December 8th, 2010 | No Comments »

I need to learn how to accept the limitations of time.  I find myself, over and again, succumbing to anxiety rooted in the inability to mold my life around the constructs of time.

The hyper awareness of time interferes with my rationale and affects some priorities that I set, decisions that I make, thoughts that I think, and emotions that I manifest.

This is already a broken record.  I can tell, even before I get the words out.

There is only so much time available.  Somehow I have to work, mother, keep my household, foster my friendships and tend to my budding relationship.  I would like to have some self-nurturing or at least recovery time.  I have to multi-task even that, and glean whatever pleasure I can wherever I can.  Rather than choke at yet another chore, I choose to savor the upkeep of my household and the shopping for groceries or other sundries.  It gives me a smidgen of peace.

And what of this budding relationship?  How does it fit in?  How does one have quality adult time and not compromise child time?  Beaten down by logistics.  There’s no time for seeing each other during the week, which leaves only the weekend.  Friday nights are nearly shot.  It’s late by the time any meeting can take place.  Saturday, and part of Sunday constitute the window of opportunity and the dynamics shift dramatically as a function of child visitation arrangements.  How to be relaxed and content when there’s no time for just plain living?

I don’t like juggling.  I don’t like the ‘hurry up and wait’ mentality.  I don’t like not knowing what time I will have with whom and when.  For all I know, I could be dead in five years.  Or tomorrow.  I’m grateful to make it home alive, each and every day that I have to traverse the freeways in the dark, when it’s raining.   It’s harrowing.  I don’t want a future life, I want a now life.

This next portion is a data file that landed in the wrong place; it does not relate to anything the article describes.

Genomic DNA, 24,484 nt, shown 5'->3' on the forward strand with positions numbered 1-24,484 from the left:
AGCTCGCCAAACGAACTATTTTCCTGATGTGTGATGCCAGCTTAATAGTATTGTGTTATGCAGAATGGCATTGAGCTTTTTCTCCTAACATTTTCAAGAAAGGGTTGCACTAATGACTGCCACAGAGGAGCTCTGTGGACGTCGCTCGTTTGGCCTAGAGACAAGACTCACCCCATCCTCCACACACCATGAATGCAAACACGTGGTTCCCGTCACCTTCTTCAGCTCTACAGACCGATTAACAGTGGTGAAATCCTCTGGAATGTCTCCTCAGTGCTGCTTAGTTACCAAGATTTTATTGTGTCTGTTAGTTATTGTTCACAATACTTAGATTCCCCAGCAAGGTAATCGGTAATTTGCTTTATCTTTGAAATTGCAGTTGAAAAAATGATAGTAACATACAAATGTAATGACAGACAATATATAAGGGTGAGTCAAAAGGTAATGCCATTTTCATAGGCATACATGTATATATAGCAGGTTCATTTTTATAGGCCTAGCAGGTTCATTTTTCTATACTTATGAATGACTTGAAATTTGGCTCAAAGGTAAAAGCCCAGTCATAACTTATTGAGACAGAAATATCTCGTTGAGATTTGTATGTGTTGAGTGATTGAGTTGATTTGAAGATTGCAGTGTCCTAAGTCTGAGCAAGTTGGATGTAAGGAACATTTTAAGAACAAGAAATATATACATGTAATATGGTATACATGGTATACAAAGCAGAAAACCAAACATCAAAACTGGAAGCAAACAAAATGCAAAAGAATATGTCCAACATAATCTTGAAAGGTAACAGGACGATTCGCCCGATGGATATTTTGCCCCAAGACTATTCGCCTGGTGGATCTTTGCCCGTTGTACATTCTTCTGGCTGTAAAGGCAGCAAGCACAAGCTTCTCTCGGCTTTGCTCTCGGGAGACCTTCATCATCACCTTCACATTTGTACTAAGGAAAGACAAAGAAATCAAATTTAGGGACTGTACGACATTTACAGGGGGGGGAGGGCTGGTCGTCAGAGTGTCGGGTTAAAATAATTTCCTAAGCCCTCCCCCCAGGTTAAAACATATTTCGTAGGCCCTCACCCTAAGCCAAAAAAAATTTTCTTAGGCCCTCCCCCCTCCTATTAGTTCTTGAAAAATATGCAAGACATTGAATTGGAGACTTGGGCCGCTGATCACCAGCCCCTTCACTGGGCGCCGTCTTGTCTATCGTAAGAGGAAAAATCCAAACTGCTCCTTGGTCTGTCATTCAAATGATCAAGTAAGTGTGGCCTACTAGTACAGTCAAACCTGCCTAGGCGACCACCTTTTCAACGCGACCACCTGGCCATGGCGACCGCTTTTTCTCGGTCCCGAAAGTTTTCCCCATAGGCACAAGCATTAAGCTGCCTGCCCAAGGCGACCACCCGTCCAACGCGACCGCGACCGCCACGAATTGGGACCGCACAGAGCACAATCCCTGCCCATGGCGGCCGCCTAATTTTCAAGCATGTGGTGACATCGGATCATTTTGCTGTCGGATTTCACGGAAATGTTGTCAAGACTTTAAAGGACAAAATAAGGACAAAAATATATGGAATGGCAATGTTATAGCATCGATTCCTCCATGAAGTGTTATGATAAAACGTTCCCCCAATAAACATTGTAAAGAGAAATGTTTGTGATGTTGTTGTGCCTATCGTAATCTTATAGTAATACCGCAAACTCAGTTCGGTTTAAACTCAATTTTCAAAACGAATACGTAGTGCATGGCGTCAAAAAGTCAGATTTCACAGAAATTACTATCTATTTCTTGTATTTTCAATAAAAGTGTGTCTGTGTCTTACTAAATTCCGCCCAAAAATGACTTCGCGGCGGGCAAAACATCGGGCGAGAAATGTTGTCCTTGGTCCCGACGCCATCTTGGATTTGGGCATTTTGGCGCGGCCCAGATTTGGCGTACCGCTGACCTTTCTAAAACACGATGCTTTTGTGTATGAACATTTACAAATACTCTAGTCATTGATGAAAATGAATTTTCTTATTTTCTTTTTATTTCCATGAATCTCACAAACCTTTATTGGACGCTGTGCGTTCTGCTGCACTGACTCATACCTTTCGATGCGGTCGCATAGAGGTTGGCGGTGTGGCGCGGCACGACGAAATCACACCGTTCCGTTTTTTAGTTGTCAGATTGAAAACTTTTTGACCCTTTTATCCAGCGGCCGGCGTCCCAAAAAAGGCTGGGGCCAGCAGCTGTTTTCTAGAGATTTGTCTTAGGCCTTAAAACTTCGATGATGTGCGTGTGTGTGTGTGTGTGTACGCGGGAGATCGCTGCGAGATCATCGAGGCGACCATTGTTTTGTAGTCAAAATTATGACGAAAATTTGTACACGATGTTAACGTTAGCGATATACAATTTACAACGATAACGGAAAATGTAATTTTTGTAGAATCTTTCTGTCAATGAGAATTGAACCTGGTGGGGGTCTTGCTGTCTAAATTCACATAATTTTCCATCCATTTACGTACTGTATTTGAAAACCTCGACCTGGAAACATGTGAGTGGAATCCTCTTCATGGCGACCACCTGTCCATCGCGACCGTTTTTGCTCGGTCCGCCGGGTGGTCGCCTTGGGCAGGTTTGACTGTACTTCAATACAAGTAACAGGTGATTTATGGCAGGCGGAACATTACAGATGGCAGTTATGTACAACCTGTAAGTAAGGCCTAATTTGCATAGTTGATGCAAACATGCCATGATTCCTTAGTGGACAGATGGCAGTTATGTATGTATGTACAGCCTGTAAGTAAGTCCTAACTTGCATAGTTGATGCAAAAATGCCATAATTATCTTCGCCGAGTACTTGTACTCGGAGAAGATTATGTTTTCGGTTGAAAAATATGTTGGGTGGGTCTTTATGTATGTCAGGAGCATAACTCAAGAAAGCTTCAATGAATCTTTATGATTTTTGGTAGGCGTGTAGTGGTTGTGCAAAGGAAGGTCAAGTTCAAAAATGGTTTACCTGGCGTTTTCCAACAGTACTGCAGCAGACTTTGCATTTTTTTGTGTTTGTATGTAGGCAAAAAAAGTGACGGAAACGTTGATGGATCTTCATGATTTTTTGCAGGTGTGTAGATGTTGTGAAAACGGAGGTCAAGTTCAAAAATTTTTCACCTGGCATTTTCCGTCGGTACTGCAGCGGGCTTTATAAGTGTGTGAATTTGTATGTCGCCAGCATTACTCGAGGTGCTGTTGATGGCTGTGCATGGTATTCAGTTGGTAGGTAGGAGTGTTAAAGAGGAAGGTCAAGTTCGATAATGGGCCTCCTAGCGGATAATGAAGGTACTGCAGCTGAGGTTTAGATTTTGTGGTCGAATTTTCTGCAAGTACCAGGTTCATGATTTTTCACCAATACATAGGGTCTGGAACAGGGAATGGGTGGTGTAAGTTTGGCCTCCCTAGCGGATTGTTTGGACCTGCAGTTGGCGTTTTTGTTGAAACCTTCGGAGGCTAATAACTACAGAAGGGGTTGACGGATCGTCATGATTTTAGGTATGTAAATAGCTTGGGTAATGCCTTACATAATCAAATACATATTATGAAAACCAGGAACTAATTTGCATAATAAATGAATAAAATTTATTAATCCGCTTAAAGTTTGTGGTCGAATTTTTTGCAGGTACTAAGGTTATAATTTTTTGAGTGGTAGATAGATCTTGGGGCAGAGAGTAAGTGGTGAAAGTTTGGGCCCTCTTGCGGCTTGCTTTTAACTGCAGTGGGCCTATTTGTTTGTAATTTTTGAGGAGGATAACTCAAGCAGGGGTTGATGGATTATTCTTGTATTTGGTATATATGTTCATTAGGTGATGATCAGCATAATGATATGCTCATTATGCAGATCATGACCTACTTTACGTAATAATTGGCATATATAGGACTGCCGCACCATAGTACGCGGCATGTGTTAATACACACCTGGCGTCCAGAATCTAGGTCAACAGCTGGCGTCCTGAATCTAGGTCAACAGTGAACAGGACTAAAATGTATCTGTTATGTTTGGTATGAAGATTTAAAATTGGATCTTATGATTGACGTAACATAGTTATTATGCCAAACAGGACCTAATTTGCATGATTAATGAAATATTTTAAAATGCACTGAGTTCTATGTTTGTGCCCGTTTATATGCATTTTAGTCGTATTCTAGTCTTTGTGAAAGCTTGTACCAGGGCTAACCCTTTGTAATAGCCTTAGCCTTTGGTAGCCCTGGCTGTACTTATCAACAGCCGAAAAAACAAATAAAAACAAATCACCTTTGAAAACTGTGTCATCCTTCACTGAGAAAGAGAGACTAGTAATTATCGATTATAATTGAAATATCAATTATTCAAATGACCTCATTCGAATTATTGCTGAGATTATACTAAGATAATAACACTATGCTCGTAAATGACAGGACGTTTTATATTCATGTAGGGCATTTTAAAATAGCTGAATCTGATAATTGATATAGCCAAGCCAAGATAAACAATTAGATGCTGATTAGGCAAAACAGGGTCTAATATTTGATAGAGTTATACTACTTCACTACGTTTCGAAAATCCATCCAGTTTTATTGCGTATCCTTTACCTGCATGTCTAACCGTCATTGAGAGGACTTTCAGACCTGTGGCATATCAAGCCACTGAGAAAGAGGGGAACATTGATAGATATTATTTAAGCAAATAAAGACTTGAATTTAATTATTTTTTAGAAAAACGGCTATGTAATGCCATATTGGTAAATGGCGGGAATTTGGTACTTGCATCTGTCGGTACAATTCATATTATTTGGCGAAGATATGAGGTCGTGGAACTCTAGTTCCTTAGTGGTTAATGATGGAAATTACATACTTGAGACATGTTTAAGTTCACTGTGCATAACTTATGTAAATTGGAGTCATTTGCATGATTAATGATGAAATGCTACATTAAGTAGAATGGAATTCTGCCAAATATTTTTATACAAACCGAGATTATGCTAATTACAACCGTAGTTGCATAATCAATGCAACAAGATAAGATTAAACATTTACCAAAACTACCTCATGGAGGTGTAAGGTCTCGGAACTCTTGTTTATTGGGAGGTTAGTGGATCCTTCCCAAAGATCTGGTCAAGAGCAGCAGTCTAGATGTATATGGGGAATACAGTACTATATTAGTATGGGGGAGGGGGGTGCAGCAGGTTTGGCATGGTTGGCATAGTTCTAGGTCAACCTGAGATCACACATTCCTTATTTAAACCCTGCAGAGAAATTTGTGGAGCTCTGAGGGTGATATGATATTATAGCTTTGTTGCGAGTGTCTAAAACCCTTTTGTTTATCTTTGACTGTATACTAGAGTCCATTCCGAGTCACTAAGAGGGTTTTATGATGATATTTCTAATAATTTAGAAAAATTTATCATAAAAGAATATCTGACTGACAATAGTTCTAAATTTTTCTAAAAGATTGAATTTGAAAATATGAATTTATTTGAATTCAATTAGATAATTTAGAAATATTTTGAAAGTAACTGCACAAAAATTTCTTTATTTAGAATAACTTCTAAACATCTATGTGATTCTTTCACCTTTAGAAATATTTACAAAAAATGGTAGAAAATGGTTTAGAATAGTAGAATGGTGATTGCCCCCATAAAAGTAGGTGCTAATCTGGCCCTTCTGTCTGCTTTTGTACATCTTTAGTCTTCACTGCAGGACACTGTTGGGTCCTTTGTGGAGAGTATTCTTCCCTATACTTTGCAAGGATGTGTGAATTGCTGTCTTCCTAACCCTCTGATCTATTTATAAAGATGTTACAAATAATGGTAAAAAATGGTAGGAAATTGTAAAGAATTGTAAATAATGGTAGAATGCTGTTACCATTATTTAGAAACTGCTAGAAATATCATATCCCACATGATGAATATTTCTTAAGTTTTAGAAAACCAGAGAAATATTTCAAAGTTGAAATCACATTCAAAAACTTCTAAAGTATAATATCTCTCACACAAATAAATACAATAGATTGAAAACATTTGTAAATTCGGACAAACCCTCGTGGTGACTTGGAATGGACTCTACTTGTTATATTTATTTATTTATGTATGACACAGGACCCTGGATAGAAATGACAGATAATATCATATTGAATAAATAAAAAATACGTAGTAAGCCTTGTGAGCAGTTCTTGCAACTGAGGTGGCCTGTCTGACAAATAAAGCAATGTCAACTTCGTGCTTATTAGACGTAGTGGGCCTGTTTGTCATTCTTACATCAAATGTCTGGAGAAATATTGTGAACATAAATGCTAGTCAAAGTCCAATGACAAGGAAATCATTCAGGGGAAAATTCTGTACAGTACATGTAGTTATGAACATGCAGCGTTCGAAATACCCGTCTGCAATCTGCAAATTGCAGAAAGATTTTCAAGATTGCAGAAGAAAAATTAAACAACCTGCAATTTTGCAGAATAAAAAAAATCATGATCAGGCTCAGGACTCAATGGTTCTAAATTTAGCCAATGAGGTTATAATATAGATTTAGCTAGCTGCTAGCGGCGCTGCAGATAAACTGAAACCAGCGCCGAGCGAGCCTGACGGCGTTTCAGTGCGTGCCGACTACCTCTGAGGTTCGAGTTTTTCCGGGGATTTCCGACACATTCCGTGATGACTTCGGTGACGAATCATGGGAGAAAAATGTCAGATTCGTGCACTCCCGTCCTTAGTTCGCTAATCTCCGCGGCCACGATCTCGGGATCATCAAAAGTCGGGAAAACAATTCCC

So I am confounded and frustrated.

I don’t know how not to be anxious about the time.  I don’t know how this life balancing act works.

Sometimes I find myself in thought, and realize that I’m not breathing.  Stress.  It’s a stress of some sort.  I have to remind myself to breathe.

Maybe I should ask myself what I want.  Why is the time or lack of it so stressful or so important?  Or did I not just write ad nauseum about it?

After I’ve put the kids to bed, there is a small window of time that I get for myself.  It’s all I have, and there are a thousand and one mentally, physically, spiritually, or emotionally productive or constructive things I could do with that time.   But for whatever reason, the need to decompress and refuel is amplified lately, and I find myself floundering and anguishing, at a loss for doing this with the faculties I have available.

Ideally (this is pure speculation) decompression and refueling could be a symbiotic process with one’s partner, given that there is regular contact.  But there isn’t regular contact, and there’s not likely to be regular contact in the foreseeable future.

So I am confounded and frustrated.  And feeling alone.

I said it was a broken record.